To put things in the right perspective, the US Congressmen need to be reminded that in the present Agreement, it is the Republic of Iran that has given away much more than any of the other negotiating powers. A negotiation that lasted for almost 18 months, since November 2013, has resulted in such a skewed pact for Iran that after agreeing to reduce its stockpile of low enriched uranium to 300kgs from the earlier stock of over 12000kgs, it is still not certain as to whether the sanctions would all be lifted in one go after 30th June or will they be lifted in a phased manner lasting several years.
Besides, Iran had already stopped its high enrichment of Uranuim (up to 20%) and stopped adding any more centrifuges in its nuclear reactors in Natanz and in Fordow, the real smoking gun. It had also agreed to the Additional Protocol of the IAEA that permitted intrusive and short notice inspection by its inspectors. And further blocking the plutonium path for its weaponisation, Iran had agreed to change the core design of its reactor in Arak. With all these steps in place, President Obama could declare, quite confidently, that they have blocked all paths of nuclear weaponisation by Iran. Now the ‘break away’ period has been increased from one year to ‘one year + the ten year’ fenced-in period. Even then a few sceptics questioned President Obama as to whether Iran could go nuclear 12 years or 13 years hence!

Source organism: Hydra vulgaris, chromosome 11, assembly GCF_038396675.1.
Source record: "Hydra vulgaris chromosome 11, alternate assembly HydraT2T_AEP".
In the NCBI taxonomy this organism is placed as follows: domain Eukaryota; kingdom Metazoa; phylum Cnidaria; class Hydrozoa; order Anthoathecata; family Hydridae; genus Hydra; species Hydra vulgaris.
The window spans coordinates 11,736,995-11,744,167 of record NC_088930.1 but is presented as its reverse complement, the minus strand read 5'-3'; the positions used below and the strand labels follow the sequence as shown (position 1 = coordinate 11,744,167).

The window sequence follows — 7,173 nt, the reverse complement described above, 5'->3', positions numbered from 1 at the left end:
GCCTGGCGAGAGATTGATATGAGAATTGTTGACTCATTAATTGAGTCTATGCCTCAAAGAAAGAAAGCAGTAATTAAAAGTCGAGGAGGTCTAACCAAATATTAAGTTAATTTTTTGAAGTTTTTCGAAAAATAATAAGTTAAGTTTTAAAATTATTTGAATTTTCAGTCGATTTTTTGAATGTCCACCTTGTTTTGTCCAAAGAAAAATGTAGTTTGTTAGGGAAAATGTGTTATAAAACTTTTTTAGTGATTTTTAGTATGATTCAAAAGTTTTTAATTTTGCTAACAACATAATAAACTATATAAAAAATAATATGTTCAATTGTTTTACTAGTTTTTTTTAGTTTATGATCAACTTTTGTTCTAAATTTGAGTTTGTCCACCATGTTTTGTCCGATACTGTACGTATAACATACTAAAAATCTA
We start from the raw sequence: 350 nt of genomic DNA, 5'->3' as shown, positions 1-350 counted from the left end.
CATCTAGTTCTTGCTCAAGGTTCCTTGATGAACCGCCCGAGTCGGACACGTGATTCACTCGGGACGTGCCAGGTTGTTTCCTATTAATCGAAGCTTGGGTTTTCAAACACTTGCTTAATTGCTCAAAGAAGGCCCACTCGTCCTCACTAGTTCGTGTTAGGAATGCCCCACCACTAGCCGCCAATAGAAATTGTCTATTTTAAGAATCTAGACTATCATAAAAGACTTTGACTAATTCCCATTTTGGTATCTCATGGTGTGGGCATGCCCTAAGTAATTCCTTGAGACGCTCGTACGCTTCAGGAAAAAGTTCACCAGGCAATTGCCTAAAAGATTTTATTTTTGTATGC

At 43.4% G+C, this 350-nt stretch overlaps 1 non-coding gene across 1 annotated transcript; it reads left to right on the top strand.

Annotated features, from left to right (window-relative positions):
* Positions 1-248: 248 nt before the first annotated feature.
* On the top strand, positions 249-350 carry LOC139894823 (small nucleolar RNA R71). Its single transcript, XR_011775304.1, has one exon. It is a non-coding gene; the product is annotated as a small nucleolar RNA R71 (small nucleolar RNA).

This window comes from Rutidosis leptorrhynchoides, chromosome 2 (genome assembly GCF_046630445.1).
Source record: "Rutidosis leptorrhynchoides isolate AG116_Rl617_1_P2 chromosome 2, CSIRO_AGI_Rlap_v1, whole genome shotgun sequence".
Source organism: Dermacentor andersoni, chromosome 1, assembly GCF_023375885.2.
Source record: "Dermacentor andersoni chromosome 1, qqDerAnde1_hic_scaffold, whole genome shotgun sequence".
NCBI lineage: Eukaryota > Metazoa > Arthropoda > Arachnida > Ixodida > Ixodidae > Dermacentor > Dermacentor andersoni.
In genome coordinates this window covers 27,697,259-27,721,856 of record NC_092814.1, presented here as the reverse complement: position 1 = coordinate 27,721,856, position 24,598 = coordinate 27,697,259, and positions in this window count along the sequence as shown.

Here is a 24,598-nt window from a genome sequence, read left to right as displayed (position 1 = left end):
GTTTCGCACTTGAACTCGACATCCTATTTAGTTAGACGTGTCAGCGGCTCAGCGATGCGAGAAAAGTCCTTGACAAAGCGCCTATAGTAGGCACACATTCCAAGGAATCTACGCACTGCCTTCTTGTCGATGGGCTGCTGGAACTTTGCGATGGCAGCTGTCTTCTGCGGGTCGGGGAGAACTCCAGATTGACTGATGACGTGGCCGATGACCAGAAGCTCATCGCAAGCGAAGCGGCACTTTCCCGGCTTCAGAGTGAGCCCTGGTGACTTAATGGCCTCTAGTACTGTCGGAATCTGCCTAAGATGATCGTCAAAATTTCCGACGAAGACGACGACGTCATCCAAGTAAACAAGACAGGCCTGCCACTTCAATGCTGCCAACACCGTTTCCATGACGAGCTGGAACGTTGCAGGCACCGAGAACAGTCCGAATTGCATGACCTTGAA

Now what have the US and other five powers given in return to Iran? An acknowledgement that Iran has the right to peaceful use of nuclear energy or that it can enrich uranium up to 5%. A right that is already provided to every signatory of the Nuclear Non-Proliferation Treaty to which Iran is a signatory. No fresh bundle of sanctions has been lifted as was done in November 2014. Last year the US agreed to unblock $8 billion out of over $100 billion of Iranian funds lying in international banks. The expectation is that a huge bonanza waits for Iran at the end of 30th June when the final deal is struck. That date has now been pushed to another 52 days by an intractable Congress.
Senator John Kerry has been at pains to convince his Iranian counterpart that the Congressional act is merely symbolic and President Obama can easily over-ride these hurdles. But what it reveals is an ugly side of the Congressmen who still live in a world of ‘sanctioning’ the rest, while President Obama has moved on and has fully grasped the utter futility of the sanctions regime. His decision, last week, to shake hands with Raul Castro and remove Cuba from the list of ‘sponsors of terrorism’ is only a reaffirmation of that belief that sanctions, even after 50 years, do not change the behavior of nations nor do they incite a people to overthrow regimes that are undesirable to the White House. His greatest legacy would be not only the ‘mainstreaming of Iran and Cuba’ but his attempt to change the mindset of a Congressional leadership that is still inherently imperial and autocratic.
(Ravi Joshi is former diplomat & Distinguished Fellow at the Observer Research Foundation.)